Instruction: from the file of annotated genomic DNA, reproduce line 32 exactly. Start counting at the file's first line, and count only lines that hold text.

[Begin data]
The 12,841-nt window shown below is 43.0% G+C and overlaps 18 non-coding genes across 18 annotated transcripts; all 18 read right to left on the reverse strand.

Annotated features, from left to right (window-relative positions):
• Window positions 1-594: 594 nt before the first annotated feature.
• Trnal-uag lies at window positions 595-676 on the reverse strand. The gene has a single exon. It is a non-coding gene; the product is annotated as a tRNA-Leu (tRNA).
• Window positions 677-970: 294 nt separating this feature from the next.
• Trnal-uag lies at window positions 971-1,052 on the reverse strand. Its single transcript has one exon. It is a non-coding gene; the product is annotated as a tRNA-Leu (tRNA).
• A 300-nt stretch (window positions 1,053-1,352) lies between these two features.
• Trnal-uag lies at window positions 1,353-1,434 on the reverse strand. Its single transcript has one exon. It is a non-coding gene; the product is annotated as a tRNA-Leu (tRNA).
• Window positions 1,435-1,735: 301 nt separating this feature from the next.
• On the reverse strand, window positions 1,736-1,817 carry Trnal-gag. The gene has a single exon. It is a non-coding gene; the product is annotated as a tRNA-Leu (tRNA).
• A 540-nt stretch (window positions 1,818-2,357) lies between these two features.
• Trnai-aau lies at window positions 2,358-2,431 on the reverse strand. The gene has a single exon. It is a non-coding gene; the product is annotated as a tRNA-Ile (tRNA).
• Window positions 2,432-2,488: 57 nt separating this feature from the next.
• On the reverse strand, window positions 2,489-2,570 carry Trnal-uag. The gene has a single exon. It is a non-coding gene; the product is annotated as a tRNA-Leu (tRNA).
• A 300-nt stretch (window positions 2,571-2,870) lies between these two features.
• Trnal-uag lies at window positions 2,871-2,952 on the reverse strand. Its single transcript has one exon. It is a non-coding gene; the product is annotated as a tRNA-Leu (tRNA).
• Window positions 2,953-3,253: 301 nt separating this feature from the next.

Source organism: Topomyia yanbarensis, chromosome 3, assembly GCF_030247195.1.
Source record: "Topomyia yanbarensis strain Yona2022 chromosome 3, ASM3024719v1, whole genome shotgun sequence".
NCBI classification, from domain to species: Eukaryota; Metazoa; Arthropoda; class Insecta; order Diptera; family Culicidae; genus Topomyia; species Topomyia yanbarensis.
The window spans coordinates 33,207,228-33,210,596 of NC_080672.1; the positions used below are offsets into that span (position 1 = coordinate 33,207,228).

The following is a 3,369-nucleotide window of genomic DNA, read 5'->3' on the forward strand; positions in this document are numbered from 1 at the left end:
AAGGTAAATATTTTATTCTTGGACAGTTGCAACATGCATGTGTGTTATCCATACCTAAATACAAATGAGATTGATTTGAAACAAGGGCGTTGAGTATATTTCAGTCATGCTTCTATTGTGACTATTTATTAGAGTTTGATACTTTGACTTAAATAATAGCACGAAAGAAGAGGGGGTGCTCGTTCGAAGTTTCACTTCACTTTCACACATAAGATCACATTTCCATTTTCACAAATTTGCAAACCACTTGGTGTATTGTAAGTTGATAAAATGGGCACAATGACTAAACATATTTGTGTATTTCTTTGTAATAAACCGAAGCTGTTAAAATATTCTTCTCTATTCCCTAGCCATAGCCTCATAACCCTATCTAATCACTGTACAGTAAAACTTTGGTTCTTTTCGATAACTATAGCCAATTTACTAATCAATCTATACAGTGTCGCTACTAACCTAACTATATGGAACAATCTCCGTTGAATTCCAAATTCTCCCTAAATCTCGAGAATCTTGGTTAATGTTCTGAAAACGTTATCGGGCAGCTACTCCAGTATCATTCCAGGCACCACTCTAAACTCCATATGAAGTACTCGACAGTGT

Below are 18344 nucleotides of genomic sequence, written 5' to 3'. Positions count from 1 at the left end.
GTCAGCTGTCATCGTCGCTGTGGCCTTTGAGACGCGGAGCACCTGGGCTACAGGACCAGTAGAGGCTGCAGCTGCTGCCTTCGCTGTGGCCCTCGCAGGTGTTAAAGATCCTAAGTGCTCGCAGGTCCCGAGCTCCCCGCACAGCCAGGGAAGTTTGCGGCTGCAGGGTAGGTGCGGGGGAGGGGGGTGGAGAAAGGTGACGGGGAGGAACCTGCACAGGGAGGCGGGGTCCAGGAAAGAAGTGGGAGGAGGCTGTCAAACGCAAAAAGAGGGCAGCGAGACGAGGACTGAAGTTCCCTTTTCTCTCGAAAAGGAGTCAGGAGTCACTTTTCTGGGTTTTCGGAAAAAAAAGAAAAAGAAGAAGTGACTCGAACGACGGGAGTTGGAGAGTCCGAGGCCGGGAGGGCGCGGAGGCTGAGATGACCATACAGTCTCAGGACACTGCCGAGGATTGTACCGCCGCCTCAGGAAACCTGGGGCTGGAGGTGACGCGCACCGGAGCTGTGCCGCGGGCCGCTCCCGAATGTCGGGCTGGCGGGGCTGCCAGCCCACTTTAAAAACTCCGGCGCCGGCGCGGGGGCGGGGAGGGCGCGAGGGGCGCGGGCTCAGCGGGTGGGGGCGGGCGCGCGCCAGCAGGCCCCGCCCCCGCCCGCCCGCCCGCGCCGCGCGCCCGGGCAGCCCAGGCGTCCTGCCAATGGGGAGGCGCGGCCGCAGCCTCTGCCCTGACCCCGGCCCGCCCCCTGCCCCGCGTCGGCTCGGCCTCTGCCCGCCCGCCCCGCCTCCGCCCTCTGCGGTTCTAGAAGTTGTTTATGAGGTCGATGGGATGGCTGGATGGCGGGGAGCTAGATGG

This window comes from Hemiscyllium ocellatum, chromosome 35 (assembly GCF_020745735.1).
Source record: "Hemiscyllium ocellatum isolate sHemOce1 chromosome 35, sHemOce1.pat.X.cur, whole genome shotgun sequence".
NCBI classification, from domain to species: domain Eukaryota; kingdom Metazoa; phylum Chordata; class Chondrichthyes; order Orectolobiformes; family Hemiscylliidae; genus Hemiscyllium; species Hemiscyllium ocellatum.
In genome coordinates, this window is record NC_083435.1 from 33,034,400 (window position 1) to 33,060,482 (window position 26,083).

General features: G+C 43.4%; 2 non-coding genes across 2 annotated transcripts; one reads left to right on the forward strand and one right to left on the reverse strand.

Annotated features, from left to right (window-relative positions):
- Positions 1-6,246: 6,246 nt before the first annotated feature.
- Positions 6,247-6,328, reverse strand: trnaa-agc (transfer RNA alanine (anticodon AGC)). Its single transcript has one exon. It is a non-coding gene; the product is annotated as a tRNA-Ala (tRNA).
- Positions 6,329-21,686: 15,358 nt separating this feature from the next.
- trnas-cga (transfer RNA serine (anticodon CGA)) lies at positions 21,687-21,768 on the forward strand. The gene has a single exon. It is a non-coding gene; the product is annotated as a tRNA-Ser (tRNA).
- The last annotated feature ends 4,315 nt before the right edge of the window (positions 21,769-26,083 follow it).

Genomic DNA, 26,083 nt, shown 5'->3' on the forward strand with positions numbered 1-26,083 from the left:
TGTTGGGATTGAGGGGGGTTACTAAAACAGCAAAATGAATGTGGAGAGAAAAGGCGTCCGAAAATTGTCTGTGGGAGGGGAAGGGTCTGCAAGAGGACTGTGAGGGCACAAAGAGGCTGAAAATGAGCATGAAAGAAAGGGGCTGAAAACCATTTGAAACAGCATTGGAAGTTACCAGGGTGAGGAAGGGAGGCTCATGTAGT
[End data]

- Positions 1-6,246: 6,246 nt before the first annotated feature.